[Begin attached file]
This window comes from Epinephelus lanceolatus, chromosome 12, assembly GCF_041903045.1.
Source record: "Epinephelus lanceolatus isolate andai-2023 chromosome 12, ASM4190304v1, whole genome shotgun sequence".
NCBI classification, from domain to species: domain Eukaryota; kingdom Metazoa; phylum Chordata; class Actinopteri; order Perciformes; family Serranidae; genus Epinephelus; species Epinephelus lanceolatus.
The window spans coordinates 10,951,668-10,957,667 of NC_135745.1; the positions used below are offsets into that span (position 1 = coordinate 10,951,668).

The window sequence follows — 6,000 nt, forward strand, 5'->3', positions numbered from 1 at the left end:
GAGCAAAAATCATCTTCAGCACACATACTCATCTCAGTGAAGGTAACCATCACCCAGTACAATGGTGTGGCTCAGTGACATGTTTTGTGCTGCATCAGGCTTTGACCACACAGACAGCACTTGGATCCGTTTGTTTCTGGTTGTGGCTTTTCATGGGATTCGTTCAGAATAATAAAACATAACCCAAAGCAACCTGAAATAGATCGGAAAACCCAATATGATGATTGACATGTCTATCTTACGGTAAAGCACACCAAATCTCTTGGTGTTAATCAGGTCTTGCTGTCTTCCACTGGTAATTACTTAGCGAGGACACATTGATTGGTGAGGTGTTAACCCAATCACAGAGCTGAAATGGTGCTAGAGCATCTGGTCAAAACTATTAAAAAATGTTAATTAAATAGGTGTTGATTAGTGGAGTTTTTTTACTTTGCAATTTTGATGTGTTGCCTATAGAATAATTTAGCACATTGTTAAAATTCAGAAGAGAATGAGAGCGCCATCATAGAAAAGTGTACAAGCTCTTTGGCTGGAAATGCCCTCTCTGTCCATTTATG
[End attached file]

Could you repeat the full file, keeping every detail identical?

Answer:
This window comes from Epinephelus lanceolatus, chromosome 12, assembly GCF_041903045.1.
Source record: "Epinephelus lanceolatus isolate andai-2023 chromosome 12, ASM4190304v1, whole genome shotgun sequence".
NCBI classification, from domain to species: domain Eukaryota; kingdom Metazoa; phylum Chordata; class Actinopteri; order Perciformes; family Serranidae; genus Epinephelus; species Epinephelus lanceolatus.
The window spans coordinates 10,951,668-10,957,667 of NC_135745.1; the positions used below are offsets into that span (position 1 = coordinate 10,951,668).

The window sequence follows — 6,000 nt, forward strand, 5'->3', positions numbered from 1 at the left end:
GAGCAAAAATCATCTTCAGCACACATACTCATCTCAGTGAAGGTAACCATCACCCAGTACAATGGTGTGGCTCAGTGACATGTTTTGTGCTGCATCAGGCTTTGACCACACAGACAGCACTTGGATCCGTTTGTTTCTGGTTGTGGCTTTTCATGGGATTCGTTCAGAATAATAAAACATAACCCAAAGCAACCTGAAATAGATCGGAAAACCCAATATGATGATTGACATGTCTATCTTACGGTAAAGCACACCAAATCTCTTGGTGTTAATCAGGTCTTGCTGTCTTCCACTGGTAATTACTTAGCGAGGACACATTGATTGGTGAGGTGTTAACCCAATCACAGAGCTGAAATGGTGCTAGAGCATCTGGTCAAAACTATTAAAAAATGTTAATTAAATAGGTGTTGATTAGTGGAGTTTTTTTACTTTGCAATTTTGATGTGTTGCCTATAGAATAATTTAGCACATTGTTAAAATTCAGAAGAGAATGAGAGCGCCATCATAGAAAAGTGTACAAGCTCTTTGGCTGGAAATGCCCTCTCTGTCCATTTATG